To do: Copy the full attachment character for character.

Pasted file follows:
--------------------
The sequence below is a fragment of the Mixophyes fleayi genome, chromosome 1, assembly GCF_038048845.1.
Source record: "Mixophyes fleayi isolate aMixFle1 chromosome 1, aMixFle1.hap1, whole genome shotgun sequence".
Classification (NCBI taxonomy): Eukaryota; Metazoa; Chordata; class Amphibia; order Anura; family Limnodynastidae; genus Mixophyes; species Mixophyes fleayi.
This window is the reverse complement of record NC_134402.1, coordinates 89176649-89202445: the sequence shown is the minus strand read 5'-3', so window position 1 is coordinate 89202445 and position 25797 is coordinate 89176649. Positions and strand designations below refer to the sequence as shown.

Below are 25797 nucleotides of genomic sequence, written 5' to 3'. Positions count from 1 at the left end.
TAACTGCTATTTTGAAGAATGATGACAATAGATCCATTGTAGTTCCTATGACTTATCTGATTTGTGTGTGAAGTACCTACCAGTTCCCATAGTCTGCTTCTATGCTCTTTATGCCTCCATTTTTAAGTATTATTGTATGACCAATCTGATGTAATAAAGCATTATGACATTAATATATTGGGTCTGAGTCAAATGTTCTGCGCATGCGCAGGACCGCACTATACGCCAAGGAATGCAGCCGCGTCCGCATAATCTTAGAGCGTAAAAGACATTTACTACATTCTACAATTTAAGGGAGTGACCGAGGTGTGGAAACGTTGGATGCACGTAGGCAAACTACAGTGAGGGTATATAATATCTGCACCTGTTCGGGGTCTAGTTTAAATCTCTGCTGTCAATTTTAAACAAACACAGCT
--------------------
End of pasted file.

The sequence below is a fragment of the Mixophyes fleayi genome, chromosome 1, assembly GCF_038048845.1.
Source record: "Mixophyes fleayi isolate aMixFle1 chromosome 1, aMixFle1.hap1, whole genome shotgun sequence".
Classification (NCBI taxonomy): Eukaryota; Metazoa; Chordata; class Amphibia; order Anura; family Limnodynastidae; genus Mixophyes; species Mixophyes fleayi.
This window is the reverse complement of record NC_134402.1, coordinates 89176649-89202445: the sequence shown is the minus strand read 5'-3', so window position 1 is coordinate 89202445 and position 25797 is coordinate 89176649. Positions and strand designations below refer to the sequence as shown.

Below are 25797 nucleotides of genomic sequence, written 5' to 3'. Positions count from 1 at the left end.
TAACTGCTATTTTGAAGAATGATGACAATAGATCCATTGTAGTTCCTATGACTTATCTGATTTGTGTGTGAAGTACCTACCAGTTCCCATAGTCTGCTTCTATGCTCTTTATGCCTCCATTTTTAAGTATTATTGTATGACCAATCTGATGTAATAAAGCATTATGACATTAATATATTGGGTCTGAGTCAAATGTTCTGCGCATGCGCAGGACCGCACTATACGCCAAGGAATGCAGCCGCGTCCGCATAATCTTAGAGCGTAAAAGACATTTACTACATTCTACAATTTAAGGGAGTGACCGAGGTGTGGAAACGTTGGATGCACGTAGGCAAACTACAGTGAGGGTATATAATATCTGCACCTGTTCGGGGTCTAGTTTAAATCTCTGCTGTCAATTTTAAACAAACACAGCT